The U.S. military says it controls most of Iraq, but the truth is that nobody controls much of anything.

While military action and media coverage have focused mostly on the major cities -- such as Nasiriyah, Najaf and Basra -- scores of smaller cities remain inaccessible. And what's happening in them is essentially a question mark.

Although Central Command said late last week that U.S. forces have covered more than half of Iraq, relief agencies have been restricted to small portions of the country, and representatives say a vast majority of small and medium-sized towns are relatively quiet -- perhaps too quiet.

"We really don't know," said Michael Kocher, an official with the International Rescue Committee relief group. "Towns with 30,000, 40,000, 50,000 people. I would find it extraordinarily surprising if looting is going on in all these places."

The fact that nobody seems to be running from them -- something relief groups consider the first sign of trouble -- suggests that local civil authority has already made the leap to a new era.

Looting and factional feuding, along with pockets of pro-Saddam resistance, have erupted in most of the major urban centers in the country, putting pressure on the U.S. military to take on the sort of police duties it abhors.

Yet lawlessness has abated in those places, and local leaders are emerging with the fall of an oppressive regime. Iraqis may have a clearer and more complicated picture of postwar Iraq than the U.S. planners who aim to lead reconstruction -- particularly in the small towns under the radar of media and the military.

"If you have a council of elders and the coalition did not go through, you might even have police in uniform," Kocher said. "We have heard of civilian patrol groups."

Marine Maj. Brad Bartelt, a spokesman for U.S. Central Command, said he could not say much about what the military knew about areas outside its control for "operational security issues."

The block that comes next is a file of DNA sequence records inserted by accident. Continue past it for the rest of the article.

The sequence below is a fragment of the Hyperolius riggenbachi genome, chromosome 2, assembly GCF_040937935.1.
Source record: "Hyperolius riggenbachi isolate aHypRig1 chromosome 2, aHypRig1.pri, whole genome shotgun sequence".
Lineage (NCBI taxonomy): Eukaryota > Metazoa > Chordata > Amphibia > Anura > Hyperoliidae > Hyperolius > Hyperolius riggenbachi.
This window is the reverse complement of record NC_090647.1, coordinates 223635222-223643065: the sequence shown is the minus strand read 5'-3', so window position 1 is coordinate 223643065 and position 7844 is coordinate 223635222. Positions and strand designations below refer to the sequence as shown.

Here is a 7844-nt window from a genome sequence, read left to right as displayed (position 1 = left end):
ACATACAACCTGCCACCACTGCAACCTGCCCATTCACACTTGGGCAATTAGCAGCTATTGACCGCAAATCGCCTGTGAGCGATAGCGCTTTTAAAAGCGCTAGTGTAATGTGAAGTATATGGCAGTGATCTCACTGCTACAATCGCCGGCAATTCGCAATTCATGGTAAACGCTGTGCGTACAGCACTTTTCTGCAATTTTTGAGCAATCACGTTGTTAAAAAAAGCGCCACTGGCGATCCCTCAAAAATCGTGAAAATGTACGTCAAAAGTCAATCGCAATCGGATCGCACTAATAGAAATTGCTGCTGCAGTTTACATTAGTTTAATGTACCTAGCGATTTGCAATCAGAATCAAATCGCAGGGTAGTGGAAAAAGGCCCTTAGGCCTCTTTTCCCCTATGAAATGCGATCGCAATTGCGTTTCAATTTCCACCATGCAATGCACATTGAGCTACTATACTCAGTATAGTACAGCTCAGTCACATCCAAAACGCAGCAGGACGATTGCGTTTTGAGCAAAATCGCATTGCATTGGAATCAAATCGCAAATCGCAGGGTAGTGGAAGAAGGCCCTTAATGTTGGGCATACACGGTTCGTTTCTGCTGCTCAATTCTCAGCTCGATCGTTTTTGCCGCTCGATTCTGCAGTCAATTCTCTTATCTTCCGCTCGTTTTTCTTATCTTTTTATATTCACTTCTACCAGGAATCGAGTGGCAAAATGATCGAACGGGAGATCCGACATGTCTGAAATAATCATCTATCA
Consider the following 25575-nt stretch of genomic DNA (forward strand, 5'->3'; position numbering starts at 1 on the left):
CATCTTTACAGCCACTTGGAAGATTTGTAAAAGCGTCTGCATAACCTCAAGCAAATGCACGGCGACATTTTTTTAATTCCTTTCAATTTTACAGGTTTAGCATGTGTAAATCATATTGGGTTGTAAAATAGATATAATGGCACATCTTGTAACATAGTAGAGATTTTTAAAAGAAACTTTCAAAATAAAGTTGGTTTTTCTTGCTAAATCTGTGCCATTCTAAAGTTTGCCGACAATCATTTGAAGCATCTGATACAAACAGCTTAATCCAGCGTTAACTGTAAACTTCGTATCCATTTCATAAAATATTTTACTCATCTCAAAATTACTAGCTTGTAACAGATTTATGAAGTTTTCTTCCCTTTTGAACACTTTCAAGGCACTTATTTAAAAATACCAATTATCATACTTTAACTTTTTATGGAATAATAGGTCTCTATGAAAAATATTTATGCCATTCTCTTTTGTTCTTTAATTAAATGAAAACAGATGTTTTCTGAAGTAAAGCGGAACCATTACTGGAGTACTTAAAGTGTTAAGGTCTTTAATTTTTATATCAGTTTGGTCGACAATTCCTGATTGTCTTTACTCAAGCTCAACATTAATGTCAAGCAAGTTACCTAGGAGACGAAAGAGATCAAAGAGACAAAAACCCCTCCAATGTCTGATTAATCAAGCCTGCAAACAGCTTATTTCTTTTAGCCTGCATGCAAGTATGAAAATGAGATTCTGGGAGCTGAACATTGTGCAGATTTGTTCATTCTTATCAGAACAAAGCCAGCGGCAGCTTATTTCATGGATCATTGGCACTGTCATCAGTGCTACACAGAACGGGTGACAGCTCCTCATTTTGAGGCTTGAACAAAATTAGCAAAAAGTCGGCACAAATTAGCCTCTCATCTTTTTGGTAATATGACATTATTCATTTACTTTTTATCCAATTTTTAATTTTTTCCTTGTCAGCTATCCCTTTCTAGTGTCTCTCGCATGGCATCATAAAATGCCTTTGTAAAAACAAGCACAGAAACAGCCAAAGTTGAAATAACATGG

"The coalition is expanding areas of influence throughout the country, concentrating efforts on security and stability," Bartelt said. "The gradual indications of everyday life are returning to Iraq."

Outside the U.S. sphere of influence, Bartelt said he could not confirm rumors and press reports that indicate conditions are mixed -- with Saddam Hussein's Baath party officials already chased out in some areas, but still wielding control in others.

Some war critics feared that Iraq would break up along ethnic and religious lines, just as Somalia and Yugoslavia collapsed into anarchy after the fall of a strong central authority.

One of the most visible signs of partitioning may be occurring in Baghdad. Local clerics in a district called Saddam City have take over police duties, hospitals, clinics and food distribution. The district is home to 2 million Shiite Muslims, who make up a majority of Iraq's 24 million people.

Military action and media coverage have focused mostly on the major cities, but relief groups have been restricted to small portions of the country. Three relief groups will get one of the longest tours of the hinterlands on Wednesday, when the U.S.-led military opens Nasiriyah to humanitarian agencies.

The lack of clean drinking water is the most pressing need, aid groups say.

On a map, Iraq's borders are vaguely triangular, with the Euphrates River slicing the country in half from the center of the triangle's northwest side to its lower right corner in the southeast near Basra and Umm Qasr.

Southwest of the river lies a vast desert wasteland, virtually uninhabited, according to population density maps. Almost all the nation's 24 million inhabitants are along the Euphrates and to the northeast toward the border with Iran.

While Pentagon maps show huge swaths of western Iraq under coalition control, very few Iraqis live there. And while coalition troops have moved into major cities like Basra, Nasiriyah, Najaf and Karbala along the Euphrates, as well as Kut and Amarah to the east along the Tigris River, hundreds of towns and villages have been hopscotched past.

"I would tell you that we know that there are still some places where we have not accounted for all military activity," U.S. Brig. Gen. Vincent Brooks said Monday in Qatar. "There are also places inside of the country that we have not physically gone to yet, and that has to be done."